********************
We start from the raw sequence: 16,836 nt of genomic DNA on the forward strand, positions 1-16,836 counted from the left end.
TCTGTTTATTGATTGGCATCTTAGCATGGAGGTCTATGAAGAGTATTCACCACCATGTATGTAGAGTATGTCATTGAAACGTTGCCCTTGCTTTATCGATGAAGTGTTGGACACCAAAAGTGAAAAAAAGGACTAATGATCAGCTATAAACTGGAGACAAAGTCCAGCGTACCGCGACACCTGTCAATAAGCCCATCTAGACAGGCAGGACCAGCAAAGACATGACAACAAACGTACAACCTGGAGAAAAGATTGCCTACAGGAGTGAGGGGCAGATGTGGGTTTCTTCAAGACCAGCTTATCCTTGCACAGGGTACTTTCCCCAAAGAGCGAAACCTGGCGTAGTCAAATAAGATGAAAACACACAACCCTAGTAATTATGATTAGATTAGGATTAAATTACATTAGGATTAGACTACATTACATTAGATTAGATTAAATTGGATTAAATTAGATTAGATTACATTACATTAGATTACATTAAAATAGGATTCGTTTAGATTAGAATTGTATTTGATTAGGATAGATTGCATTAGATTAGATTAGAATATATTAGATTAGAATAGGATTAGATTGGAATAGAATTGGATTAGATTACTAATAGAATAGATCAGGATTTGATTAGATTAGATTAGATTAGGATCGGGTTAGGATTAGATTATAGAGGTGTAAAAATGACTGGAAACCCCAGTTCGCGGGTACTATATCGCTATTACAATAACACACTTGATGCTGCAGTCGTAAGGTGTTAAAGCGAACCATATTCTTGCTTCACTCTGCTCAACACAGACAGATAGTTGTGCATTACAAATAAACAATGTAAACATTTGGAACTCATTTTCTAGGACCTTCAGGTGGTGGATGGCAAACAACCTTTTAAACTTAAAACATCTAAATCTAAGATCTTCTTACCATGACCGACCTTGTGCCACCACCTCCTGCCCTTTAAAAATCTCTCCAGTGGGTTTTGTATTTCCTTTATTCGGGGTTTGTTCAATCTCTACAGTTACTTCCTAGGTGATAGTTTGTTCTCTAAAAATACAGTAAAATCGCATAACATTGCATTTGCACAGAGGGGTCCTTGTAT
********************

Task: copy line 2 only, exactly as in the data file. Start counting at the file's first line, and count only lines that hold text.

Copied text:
TCTGTTTATTGATTGGCATCTTAGCATGGAGGTCTATGAAGAGTATTCACCACCATGTATGTAGAGTATGTCATTGAAACGTTGCCCTTGCTTTATCGATGAAGTGTTGGACACCAAAAGTGAAAAAAAGGACTAATGATCAGCTATAAACTGGAGACAAAGTCCAGCGTACCGCGACACCTGTCAATAAGCCCATCTAGACAGGCAGGACCAGCAAAGACATGACAACAAACGTACAACCTGGAGAAAAGATTGCCTACAGGAGTGAGGGGCAGATGTGGGTTTCTTCAAGACCAGCTTATCCTTGCACAGGGTACTTTCCCCAAAGAGCGAAACCTGGCGTAGTCAAATAAGATGAAAACACACAACCCTAGTAATTATGATTAGATTAGGATTAAATTACATTAGGATTAGACTACATTACATTAGATTAGATTAAATTGGATTAAATTAGATTAGATTACATTACATTAGATTACATTAAAATAGGATTCGTTTAGATTAGAATTGTATTTGATTAGGATAGATTGCATTAGATTAGATTAGAATATATTAGATTAGAATAGGATTAGATTGGAATAGAATTGGATTAGATTACTAATAGAATAGATCAGGATTTGATTAGATTAGATTAGATTAGGATCGGGTTAGGATTAGATTATAGAGGTGTAAAAATGACTGGAAACCCCAGTTCGCGGGTACTATATCGCTATTACAATAACACACTTGATGCTGCAGTCGTAAGGTGTTAAAGCGAACCATATTCTTGCTTCACTCTGCTCAACACAGACAGATAGTTGTGCATTACAAATAAACAATGTAAACATTTGGAACTCATTTTCTAGGACCTTCAGGTGGTGGATGGCAAACAACCTTTTAAACTTAAAACATCTAAATCTAAGATCTTCTTACCATGACCGACCTTGTGCCACCACCTCCTGCCCTTTAAAAATCTCTCCAGTGGGTTTTGTATTTCCTTTATTCGGGGTTTGTTCAATCTCTACAGTTACTTCCTAGGTGATAGTTTGTTCTCTAAAAATACAGTAAAATCGCATAACATTGCATTTGCACAGAGGGGTCCTTGTAT